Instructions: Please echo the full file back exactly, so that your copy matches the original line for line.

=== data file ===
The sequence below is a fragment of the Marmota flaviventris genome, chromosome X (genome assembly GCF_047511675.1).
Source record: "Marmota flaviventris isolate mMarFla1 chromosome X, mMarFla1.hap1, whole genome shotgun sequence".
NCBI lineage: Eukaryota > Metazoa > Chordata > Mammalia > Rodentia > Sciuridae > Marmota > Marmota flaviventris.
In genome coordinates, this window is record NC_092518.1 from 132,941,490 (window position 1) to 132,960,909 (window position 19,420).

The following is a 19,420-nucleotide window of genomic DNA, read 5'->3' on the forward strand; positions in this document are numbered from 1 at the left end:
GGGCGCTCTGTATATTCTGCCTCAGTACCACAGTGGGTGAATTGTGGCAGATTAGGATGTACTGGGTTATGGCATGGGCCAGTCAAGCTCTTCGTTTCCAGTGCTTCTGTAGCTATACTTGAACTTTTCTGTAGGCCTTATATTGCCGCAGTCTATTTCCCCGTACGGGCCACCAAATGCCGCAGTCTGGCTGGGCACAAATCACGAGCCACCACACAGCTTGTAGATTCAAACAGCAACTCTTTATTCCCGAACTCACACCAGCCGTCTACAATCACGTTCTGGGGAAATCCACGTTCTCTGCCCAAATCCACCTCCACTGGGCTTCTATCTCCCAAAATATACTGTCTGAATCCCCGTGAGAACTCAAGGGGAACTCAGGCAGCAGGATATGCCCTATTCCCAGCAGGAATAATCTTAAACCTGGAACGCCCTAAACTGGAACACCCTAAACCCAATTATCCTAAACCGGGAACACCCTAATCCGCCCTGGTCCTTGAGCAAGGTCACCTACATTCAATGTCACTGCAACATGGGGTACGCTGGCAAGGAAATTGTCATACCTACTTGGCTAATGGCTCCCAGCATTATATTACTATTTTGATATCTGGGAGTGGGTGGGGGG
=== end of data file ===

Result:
The sequence below is a fragment of the Marmota flaviventris genome, chromosome X (genome assembly GCF_047511675.1).
Source record: "Marmota flaviventris isolate mMarFla1 chromosome X, mMarFla1.hap1, whole genome shotgun sequence".
NCBI lineage: Eukaryota > Metazoa > Chordata > Mammalia > Rodentia > Sciuridae > Marmota > Marmota flaviventris.
In genome coordinates, this window is record NC_092518.1 from 132,941,490 (window position 1) to 132,960,909 (window position 19,420).

The following is a 19,420-nucleotide window of genomic DNA, read 5'->3' on the forward strand; positions in this document are numbered from 1 at the left end:
GGGCGCTCTGTATATTCTGCCTCAGTACCACAGTGGGTGAATTGTGGCAGATTAGGATGTACTGGGTTATGGCATGGGCCAGTCAAGCTCTTCGTTTCCAGTGCTTCTGTAGCTATACTTGAACTTTTCTGTAGGCCTTATATTGCCGCAGTCTATTTCCCCGTACGGGCCACCAAATGCCGCAGTCTGGCTGGGCACAAATCACGAGCCACCACACAGCTTGTAGATTCAAACAGCAACTCTTTATTCCCGAACTCACACCAGCCGTCTACAATCACGTTCTGGGGAAATCCACGTTCTCTGCCCAAATCCACCTCCACTGGGCTTCTATCTCCCAAAATATACTGTCTGAATCCCCGTGAGAACTCAAGGGGAACTCAGGCAGCAGGATATGCCCTATTCCCAGCAGGAATAATCTTAAACCTGGAACGCCCTAAACTGGAACACCCTAAACCCAATTATCCTAAACCGGGAACACCCTAATCCGCCCTGGTCCTTGAGCAAGGTCACCTACATTCAATGTCACTGCAACATGGGGTACGCTGGCAAGGAAATTGTCATACCTACTTGGCTAATGGCTCCCAGCATTATATTACTATTTTGATATCTGGGAGTGGGTGGGGGG